Referring to FIG. 12, the cam lobe 122 has a contact surface 136 with a flat 138 located on the contact surface 136 at the point most distant from the offset rotational axis 128. The flat 138 is perpendicular to a line drawn over the shortestdistance from the offset axis to the flat 138. The flat 138 engages the cord 84 and clevis 134 when the lever arm 118 is rotated fully down into its engaged position A. The flat 138 makes the clamping engagement more secure by significantly increasingthe amount of torque necessary to lift up on the handgrip 120 and move the lever arm 118 out of its engaged position A.

Each lever arm handgrip 120 has a handgrip bottom edge 140 coincident with a radial 142 extending from the offset axis and is generally parallel to the cam lobe flat 138 and the cam lobe longitudinal axis 126. Therefore, when the lever arm 118is in its engaged position A, the handgrip bottom edge 140 is displaced upward from and parallel to the rim means 24. This upward parallel displacement is sufficient to allow a person to slide his/her fingers between the handgrip bottom edge 140 and therim means 24 and raise the handgrip 120.

Referring to FIG. 2, each lever arm 118 has a plane of motion 144 generally perpendicular to a vertical plane 146 passing through that lever arm's corresponding cord 84. In other words, each cord 84 lies along a vertical plane 146 and the leverarm plane of motion 144 is oriented perpendicular to that vertical plane 146. In the preferred embodiment, each lever arm's plane of motion 144 is tangentially disposed in relation to the rim means 24.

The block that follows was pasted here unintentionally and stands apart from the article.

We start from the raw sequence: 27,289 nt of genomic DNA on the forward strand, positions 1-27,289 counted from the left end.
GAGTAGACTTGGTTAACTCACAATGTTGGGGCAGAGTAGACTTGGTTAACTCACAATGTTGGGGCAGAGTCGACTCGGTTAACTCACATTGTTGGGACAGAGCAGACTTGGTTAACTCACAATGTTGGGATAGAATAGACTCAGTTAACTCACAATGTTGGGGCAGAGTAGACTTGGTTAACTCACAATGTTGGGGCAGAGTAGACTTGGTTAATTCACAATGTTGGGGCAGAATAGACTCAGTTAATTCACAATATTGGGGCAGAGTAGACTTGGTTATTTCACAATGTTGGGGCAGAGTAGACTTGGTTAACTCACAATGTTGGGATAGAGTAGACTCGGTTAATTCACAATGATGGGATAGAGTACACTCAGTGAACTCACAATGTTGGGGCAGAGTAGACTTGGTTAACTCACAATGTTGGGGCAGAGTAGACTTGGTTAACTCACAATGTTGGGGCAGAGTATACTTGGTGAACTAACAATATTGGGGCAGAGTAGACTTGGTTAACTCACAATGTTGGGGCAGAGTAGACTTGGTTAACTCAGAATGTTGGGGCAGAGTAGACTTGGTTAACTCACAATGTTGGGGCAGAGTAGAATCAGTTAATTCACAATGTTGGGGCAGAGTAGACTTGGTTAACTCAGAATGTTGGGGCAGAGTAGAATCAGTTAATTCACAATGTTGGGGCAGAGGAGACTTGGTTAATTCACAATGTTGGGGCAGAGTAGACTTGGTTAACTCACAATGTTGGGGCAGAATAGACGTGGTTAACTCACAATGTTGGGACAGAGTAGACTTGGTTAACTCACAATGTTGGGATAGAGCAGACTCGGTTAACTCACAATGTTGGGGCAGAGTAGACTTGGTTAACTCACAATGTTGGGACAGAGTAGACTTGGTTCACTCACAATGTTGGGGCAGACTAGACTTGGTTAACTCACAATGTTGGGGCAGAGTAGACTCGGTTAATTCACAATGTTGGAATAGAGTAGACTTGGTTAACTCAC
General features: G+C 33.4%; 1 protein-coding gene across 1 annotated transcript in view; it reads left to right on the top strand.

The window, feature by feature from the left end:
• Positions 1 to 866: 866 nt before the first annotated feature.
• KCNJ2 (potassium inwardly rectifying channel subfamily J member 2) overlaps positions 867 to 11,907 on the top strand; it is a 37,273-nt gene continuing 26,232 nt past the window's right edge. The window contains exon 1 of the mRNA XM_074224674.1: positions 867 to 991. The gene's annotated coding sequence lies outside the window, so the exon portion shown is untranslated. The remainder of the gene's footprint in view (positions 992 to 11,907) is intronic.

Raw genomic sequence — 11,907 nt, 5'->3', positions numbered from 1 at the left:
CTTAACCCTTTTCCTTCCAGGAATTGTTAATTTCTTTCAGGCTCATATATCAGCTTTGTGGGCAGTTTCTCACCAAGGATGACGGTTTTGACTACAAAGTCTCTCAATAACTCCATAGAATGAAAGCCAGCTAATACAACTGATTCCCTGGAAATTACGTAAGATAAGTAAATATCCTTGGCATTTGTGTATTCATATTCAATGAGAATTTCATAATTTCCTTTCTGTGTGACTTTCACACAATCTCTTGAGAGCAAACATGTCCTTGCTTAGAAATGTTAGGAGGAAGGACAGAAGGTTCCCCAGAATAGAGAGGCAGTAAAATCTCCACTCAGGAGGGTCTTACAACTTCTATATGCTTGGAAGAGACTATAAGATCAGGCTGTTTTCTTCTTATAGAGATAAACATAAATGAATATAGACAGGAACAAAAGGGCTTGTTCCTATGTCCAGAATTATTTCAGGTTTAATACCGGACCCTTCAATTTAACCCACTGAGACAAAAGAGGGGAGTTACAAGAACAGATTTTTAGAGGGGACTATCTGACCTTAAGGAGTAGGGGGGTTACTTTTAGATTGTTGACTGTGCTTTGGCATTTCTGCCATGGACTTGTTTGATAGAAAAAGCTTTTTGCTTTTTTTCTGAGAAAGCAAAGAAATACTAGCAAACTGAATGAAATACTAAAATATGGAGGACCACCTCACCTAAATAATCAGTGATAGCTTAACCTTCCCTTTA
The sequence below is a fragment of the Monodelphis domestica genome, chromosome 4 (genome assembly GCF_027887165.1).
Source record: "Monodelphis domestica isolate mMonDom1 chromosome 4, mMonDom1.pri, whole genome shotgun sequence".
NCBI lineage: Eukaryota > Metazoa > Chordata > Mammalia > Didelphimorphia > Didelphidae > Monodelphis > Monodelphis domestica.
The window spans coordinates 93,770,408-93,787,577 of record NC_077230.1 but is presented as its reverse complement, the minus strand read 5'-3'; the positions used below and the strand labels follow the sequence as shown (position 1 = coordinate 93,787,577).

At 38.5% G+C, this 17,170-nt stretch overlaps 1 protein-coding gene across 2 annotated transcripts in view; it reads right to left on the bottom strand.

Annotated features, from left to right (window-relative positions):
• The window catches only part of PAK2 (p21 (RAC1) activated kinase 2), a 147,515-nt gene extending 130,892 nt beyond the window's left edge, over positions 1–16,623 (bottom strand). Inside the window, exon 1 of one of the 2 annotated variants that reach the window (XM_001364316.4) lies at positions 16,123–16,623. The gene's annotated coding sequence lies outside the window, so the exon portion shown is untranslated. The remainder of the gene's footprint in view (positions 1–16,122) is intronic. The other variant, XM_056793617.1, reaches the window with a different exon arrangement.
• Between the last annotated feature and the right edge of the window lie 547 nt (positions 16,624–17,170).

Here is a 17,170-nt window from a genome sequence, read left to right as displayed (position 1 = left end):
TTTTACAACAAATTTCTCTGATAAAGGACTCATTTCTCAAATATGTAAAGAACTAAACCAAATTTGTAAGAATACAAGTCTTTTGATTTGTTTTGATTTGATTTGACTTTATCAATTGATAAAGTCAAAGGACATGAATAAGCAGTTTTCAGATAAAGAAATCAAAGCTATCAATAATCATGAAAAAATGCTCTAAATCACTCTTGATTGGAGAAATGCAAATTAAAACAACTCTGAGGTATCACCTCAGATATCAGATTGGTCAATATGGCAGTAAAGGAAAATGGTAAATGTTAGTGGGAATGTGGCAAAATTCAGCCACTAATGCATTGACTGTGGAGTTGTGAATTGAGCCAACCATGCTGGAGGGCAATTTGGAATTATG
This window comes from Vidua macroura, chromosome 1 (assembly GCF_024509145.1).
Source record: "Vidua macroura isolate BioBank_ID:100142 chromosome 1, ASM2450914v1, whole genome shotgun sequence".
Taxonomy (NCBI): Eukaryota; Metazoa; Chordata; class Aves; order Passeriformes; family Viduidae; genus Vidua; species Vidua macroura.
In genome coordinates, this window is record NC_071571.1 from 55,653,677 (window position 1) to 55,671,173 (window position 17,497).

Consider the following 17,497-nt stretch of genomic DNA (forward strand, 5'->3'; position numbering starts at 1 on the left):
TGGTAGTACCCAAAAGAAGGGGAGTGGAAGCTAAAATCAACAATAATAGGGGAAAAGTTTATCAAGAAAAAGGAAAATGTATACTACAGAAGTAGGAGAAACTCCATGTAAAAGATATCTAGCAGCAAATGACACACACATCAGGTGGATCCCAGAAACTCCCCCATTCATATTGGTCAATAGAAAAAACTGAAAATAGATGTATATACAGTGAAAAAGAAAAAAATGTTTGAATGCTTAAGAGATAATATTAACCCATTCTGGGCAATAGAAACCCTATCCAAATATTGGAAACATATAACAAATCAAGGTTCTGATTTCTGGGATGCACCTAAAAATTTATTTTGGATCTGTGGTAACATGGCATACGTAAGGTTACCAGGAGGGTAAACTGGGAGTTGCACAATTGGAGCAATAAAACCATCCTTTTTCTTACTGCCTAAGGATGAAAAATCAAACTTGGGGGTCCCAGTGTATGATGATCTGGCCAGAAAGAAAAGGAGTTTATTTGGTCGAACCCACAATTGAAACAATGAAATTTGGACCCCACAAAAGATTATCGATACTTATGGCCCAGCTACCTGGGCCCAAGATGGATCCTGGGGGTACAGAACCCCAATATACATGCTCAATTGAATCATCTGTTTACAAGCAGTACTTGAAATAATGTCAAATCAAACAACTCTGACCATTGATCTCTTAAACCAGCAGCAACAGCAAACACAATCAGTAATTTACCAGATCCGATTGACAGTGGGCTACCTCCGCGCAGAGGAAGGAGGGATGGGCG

The clevis 134 has two parallel and upwardly-extending clevis lobes, best shown at 148 in FIG. 6. The clevis lobes 148 bracket the lever arm 118 while allowing the lever arm 118 to slidably rotate between the clevis lobes 148. The clevis 134includes first 150 and second 152 clevis pin holes, each disposed through one of the clevis lobes 148, and aligned with and bracketing the cam lobe's pivot hole 132.

As is best shown in FIG. 3, the clevis 134 has a clevis pin 154 disposed through the first clevis pin hole 150, the cam lobe pivot hole 132, and the second clevis pin hole 152. The clevis pin 154 rotatably supports the lever arm 118 in theclevis 134. The clevis pin 154 has a disc-shaped integral pin head 156 for preventing the pin from passing completely through the first clevis pin hole 150. The clevis pin 154 also has a self-locking force-fit retainer 158. In the preferredembodiment, the force-fit retainer 158 comprises outwardly-flanged, split pin tip to allow snapping, force-fit engagement with the second clevis pin hole 152.

The clevis 134 has an anvil surface 160 disposed between and below the first 150 and second 152 clevis pin holes. The anvil surface 160 is disposed on an anvil 162 between the lobes 148. The lobes 148 extend perpendicularly upward from theanvil 162 on either side of the anvil surface 160. The anvil surface 160 provides a stationary clamping surface for opposing the force that the rotating cam lobe 122 applies. The cord 84 is pinched between the cam lobe 122 and anvil surface 160 whenthe lever arm 118 is rotated downward to its engaged position A.